July 25, 2001
“Employers faced with rising health care costs and increased employee contributions to pay for those health benefits are finding a win-win solution in supplemental insurance.”
Cherie Tibbetts, vice president for products and marketing at Colonial Life and Accident Insurance Company:
“Employees may be forced to select lower levels of coverage or plans with higher deductibles in order to afford their major medical insurance. That can leave them with coverage gaps or increased financial exposure in the event of an accident or serious illness.”
Comment: Although this press release from Colonial is obviously for marketing purposes, its implications are far more ominous. The current move to “empower” patients in the health care marketplace by making them more sensitive to health care costs through increased cost sharing has created coverage gaps large enough to warrant the opening of the market to supplemental insurance.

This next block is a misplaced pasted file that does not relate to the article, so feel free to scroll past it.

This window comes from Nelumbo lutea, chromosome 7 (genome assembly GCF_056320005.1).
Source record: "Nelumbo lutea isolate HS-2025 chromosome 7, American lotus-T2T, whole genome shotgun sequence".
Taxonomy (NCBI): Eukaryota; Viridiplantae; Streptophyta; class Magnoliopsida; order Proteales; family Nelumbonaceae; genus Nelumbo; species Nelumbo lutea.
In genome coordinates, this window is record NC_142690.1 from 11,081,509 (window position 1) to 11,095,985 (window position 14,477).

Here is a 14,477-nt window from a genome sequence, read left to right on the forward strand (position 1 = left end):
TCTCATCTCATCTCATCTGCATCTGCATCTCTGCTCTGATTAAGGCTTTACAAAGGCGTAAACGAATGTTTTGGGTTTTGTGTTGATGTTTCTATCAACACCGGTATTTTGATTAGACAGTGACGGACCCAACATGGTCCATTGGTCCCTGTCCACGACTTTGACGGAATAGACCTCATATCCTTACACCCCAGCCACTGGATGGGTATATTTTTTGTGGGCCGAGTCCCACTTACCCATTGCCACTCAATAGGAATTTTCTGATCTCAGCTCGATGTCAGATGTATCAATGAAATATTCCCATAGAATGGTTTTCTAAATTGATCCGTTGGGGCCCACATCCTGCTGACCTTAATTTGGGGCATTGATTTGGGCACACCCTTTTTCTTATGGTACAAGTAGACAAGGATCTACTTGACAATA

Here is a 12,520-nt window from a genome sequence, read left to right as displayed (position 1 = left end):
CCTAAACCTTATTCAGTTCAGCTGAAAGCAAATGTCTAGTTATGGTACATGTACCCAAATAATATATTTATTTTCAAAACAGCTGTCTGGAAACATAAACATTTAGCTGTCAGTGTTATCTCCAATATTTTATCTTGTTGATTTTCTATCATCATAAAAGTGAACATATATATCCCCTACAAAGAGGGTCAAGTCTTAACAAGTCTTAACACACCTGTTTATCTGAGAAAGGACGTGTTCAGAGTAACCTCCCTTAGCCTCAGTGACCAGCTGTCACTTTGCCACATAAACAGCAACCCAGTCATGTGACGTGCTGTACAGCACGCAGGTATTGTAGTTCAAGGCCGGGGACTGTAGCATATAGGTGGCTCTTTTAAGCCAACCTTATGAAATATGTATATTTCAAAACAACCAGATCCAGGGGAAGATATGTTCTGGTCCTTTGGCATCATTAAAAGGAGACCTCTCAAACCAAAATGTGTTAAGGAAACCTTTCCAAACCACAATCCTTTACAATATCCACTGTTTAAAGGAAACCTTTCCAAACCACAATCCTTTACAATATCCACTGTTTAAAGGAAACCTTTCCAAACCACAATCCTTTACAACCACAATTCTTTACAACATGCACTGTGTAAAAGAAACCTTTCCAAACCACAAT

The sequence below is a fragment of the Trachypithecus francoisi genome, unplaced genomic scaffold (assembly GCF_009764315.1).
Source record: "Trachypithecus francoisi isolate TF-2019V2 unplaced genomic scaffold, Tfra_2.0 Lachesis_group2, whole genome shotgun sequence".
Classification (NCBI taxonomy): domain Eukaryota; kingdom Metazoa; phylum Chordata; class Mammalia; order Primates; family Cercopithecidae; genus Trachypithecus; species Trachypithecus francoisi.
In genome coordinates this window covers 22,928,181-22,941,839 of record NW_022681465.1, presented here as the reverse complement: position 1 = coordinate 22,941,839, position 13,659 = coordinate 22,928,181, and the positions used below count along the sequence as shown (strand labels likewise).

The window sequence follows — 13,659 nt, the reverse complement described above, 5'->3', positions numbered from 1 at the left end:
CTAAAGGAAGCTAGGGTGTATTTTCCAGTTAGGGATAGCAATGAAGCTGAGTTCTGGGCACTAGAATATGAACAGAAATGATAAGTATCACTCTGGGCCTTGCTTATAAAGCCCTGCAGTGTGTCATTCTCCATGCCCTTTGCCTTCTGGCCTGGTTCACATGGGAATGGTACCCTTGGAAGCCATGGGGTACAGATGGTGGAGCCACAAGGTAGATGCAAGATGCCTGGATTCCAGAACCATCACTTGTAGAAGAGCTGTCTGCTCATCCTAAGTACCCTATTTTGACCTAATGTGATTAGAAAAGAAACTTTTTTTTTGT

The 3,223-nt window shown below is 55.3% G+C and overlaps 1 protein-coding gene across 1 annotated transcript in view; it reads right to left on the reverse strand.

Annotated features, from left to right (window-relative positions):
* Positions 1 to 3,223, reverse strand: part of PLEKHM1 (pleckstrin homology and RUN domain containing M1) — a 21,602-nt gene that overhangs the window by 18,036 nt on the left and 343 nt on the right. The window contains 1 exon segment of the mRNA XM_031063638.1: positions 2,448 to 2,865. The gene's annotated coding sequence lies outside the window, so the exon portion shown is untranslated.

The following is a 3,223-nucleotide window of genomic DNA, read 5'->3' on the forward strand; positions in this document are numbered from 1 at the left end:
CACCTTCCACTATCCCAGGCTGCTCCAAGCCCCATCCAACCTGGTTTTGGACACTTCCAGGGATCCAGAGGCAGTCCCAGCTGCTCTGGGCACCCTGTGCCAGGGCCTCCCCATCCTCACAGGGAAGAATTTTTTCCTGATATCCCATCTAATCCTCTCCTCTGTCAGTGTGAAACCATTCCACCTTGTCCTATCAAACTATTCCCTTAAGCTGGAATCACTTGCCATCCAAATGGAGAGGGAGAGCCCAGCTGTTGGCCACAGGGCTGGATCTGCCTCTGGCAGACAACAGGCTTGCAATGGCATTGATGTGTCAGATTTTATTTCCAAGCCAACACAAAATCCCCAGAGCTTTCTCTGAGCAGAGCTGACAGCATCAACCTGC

We already have extensive experience with supplemental insurance in the form of Medigap coverage for the Medicare program. Medigap has proven to be one of the worst insurance values based on the very high administrative costs compared to the relative paucity of benefits. Also, it is not affordable to those who need it the most, the Medicare beneficiaries who cannot afford the out-of-pocket expenses of the current program, yet do not qualify for Medicaid coverage.
To expand this concept to employment-linked coverage portends disaster. Diverting more health care dollars to this egregiously inefficient, middleman industry removes even more dollars that should be destined for patient care. This deficit will have to be taken up by the patients themselves. The deficits will be large enough to affect the affordability of health care for average-income wage earners. Thus the problems of the uninsured and underinsured will no longer be the exclusive domain of lower income individuals; it will be the problem of Mr. and Mrs. Average America and their children. The only good news about this is that finally the majority of voters will recognize the need to replace our sick system with publicly administered, universal health insurance. Then we’ll have decent health care for everyone.